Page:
The singlept program serves for evaluation of the potential energy function and its
gradient at the single point of the potential hypersurface of the given
molecule. This program needs two files - the file.top describes the molecule (potential energy function) itself, and the file.crd contains coordinates of molecule's atoms.
Sets the verbosity level. The levels have the following meaning:
Be really quiet. Do not print anything. Well, with this option this program
is really unusable.
Print the total value of the potential energy only
Print the following message:
### Total value of potential energy: <number>
Print the total value of the potential energy as well as the summary values
for each type of interaction energy function consists of.
Prints detailed report - for each single interaction (bond, angle, torsion
and nonbonded interactions) this program prints all the parameters needed
for the computing of that interaction (bond length, angle or torsional
angle value, distance of nonbonded pair) and the energy value for that
Sets the linear part of dielectric funtion. The default value s 0.0 which
means to simulate the force field without the solvent. Set this to 4.0 to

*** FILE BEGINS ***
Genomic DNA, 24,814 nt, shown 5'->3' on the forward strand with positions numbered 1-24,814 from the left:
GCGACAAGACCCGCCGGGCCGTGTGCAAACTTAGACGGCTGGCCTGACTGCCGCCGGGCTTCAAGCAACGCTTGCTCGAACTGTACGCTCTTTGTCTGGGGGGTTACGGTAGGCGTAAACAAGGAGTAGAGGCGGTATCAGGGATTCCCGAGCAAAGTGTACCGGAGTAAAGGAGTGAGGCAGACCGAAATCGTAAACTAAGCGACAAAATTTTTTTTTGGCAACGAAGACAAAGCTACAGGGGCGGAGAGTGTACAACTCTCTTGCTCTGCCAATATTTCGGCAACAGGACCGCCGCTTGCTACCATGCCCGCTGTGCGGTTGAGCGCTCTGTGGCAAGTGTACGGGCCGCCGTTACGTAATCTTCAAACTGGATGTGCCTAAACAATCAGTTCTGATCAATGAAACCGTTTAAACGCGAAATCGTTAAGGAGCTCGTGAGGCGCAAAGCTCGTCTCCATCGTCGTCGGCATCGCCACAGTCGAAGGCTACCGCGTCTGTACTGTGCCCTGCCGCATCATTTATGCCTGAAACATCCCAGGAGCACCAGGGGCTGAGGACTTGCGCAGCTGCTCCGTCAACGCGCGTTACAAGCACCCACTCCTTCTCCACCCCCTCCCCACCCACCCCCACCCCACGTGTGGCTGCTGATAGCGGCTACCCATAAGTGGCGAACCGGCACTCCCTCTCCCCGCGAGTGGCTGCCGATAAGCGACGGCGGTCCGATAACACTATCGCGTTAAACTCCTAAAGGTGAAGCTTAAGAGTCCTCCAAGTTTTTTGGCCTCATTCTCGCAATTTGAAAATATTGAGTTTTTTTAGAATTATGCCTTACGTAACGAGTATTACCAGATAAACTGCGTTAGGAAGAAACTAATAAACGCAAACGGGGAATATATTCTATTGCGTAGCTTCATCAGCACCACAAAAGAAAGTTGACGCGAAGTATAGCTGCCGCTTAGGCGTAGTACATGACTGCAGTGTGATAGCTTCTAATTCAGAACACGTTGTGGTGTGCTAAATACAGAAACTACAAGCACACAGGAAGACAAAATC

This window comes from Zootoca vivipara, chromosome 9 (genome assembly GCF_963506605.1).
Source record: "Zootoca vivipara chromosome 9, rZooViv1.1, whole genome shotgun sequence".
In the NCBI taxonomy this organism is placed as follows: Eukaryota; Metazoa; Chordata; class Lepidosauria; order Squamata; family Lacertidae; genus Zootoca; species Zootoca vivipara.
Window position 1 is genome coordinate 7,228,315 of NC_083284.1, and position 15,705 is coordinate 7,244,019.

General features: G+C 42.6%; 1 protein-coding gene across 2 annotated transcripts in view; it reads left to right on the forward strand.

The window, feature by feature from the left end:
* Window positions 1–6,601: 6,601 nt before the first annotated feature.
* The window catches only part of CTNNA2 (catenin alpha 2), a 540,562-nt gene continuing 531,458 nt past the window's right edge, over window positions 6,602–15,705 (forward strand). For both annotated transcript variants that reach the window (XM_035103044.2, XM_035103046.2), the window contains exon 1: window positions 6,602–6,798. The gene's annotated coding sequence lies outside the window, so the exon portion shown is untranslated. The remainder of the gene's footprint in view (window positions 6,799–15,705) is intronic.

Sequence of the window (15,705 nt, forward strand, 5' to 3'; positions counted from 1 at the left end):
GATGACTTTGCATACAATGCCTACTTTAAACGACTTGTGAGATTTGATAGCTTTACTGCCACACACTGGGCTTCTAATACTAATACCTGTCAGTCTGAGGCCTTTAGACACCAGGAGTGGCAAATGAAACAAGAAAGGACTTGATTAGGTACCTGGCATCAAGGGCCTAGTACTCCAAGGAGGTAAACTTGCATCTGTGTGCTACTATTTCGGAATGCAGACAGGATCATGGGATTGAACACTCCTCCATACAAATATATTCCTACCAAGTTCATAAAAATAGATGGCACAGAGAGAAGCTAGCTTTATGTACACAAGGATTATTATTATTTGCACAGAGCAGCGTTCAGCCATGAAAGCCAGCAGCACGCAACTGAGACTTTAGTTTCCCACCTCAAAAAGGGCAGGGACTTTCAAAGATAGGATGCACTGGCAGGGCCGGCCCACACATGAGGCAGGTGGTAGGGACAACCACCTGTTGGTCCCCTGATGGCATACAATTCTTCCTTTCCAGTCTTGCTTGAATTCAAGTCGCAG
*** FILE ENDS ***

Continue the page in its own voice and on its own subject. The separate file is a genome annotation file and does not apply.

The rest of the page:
simulate water. This option is used together with the next one.
Sets the constant part of dielectric function. The default value is 1.0
which means to simulate the force field without the solvent. Set this to
4.0 to simulate water. This option is used together with the previous one.
Sets the cutoff parameter for the 1991 force field. The cutoff means that
the nonbonded interactions for atoms from different residues that have
distance greater than the cutoff are not evaluated. This is used in Amber
1991 force field for reaching some speedup. I don't think it speeds up
Opal, but I have included this for compatibility. The default is not to use
cutoff, i.e. +infinity.
Opal itself is an open source(tm) software. It can be freely distributed and used under the terms of GNU General Public License. The minimization procedures distributed with Opal in directories
vmlm and blas are not freely usable. See their license files for more information.
Opal was created as part of master thesis of Jan ``Yenya'' Kasprzak, who is
the current maintainer of Opal. Some parts of Opal (most notably the lmin program and the function for numerical computing of the gradient) as well
as many bug-fixes and suggestions for improvement were contributed by Petr